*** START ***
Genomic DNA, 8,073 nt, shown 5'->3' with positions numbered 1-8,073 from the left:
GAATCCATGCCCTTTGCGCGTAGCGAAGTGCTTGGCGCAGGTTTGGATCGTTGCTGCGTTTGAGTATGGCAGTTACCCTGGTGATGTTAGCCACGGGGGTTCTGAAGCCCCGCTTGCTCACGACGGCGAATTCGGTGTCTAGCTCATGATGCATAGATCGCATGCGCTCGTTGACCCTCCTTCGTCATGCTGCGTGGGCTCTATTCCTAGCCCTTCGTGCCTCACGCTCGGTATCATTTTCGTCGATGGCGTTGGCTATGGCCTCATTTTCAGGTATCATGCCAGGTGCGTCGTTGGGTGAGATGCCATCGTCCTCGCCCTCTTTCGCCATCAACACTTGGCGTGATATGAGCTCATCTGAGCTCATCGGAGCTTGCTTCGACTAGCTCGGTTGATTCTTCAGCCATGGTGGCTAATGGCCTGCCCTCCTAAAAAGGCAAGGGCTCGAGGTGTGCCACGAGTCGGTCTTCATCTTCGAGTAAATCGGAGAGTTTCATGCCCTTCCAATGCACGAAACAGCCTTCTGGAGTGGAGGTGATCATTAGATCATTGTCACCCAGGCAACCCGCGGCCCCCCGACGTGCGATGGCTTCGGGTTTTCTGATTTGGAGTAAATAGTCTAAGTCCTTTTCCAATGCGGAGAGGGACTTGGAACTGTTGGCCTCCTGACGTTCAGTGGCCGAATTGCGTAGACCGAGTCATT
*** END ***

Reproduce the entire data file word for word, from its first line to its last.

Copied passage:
Genomic DNA, 8,073 nt, shown 5'->3' with positions numbered 1-8,073 from the left:
GAATCCATGCCCTTTGCGCGTAGCGAAGTGCTTGGCGCAGGTTTGGATCGTTGCTGCGTTTGAGTATGGCAGTTACCCTGGTGATGTTAGCCACGGGGGTTCTGAAGCCCCGCTTGCTCACGACGGCGAATTCGGTGTCTAGCTCATGATGCATAGATCGCATGCGCTCGTTGACCCTCCTTCGTCATGCTGCGTGGGCTCTATTCCTAGCCCTTCGTGCCTCACGCTCGGTATCATTTTCGTCGATGGCGTTGGCTATGGCCTCATTTTCAGGTATCATGCCAGGTGCGTCGTTGGGTGAGATGCCATCGTCCTCGCCCTCTTTCGCCATCAACACTTGGCGTGATATGAGCTCATCTGAGCTCATCGGAGCTTGCTTCGACTAGCTCGGTTGATTCTTCAGCCATGGTGGCTAATGGCCTGCCCTCCTAAAAAGGCAAGGGCTCGAGGTGTGCCACGAGTCGGTCTTCATCTTCGAGTAAATCGGAGAGTTTCATGCCCTTCCAATGCACGAAACAGCCTTCTGGAGTGGAGGTGATCATTAGATCATTGTCACCCAGGCAACCCGCGGCCCCCCGACGTGCGATGGCTTCGGGTTTTCTGATTTGGAGTAAATAGTCTAAGTCCTTTTCCAATGCGGAGAGGGACTTGGAACTGTTGGCCTCCTGACGTTCAGTGGCCGAATTGCGTAGACCGAGTCATT